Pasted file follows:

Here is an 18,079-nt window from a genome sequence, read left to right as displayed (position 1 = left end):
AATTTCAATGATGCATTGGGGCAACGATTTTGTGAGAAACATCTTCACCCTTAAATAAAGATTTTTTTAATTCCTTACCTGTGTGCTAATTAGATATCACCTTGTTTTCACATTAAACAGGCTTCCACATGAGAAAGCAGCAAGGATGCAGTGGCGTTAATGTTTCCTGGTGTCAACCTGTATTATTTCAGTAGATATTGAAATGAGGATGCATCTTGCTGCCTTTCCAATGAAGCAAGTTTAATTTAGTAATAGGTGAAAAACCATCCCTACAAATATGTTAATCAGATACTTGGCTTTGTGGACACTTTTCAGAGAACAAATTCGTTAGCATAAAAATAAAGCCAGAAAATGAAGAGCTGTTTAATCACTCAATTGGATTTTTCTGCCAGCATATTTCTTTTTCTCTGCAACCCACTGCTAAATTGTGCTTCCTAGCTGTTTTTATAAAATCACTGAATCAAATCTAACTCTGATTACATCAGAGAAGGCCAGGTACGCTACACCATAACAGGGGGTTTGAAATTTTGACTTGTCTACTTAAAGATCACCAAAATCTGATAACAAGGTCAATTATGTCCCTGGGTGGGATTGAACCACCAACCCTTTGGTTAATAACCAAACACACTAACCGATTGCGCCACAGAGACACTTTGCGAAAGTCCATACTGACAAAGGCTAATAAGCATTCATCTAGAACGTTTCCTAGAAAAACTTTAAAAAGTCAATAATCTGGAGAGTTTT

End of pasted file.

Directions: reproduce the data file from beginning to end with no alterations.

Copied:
Here is an 18,079-nt window from a genome sequence, read left to right as displayed (position 1 = left end):
AATTTCAATGATGCATTGGGGCAACGATTTTGTGAGAAACATCTTCACCCTTAAATAAAGATTTTTTTAATTCCTTACCTGTGTGCTAATTAGATATCACCTTGTTTTCACATTAAACAGGCTTCCACATGAGAAAGCAGCAAGGATGCAGTGGCGTTAATGTTTCCTGGTGTCAACCTGTATTATTTCAGTAGATATTGAAATGAGGATGCATCTTGCTGCCTTTCCAATGAAGCAAGTTTAATTTAGTAATAGGTGAAAAACCATCCCTACAAATATGTTAATCAGATACTTGGCTTTGTGGACACTTTTCAGAGAACAAATTCGTTAGCATAAAAATAAAGCCAGAAAATGAAGAGCTGTTTAATCACTCAATTGGATTTTTCTGCCAGCATATTTCTTTTTCTCTGCAACCCACTGCTAAATTGTGCTTCCTAGCTGTTTTTATAAAATCACTGAATCAAATCTAACTCTGATTACATCAGAGAAGGCCAGGTACGCTACACCATAACAGGGGGTTTGAAATTTTGACTTGTCTACTTAAAGATCACCAAAATCTGATAACAAGGTCAATTATGTCCCTGGGTGGGATTGAACCACCAACCCTTTGGTTAATAACCAAACACACTAACCGATTGCGCCACAGAGACACTTTGCGAAAGTCCATACTGACAAAGGCTAATAAGCATTCATCTAGAACGTTTCCTAGAAAAACTTTAAAAAGTCAATAATCTGGAGAGTTTT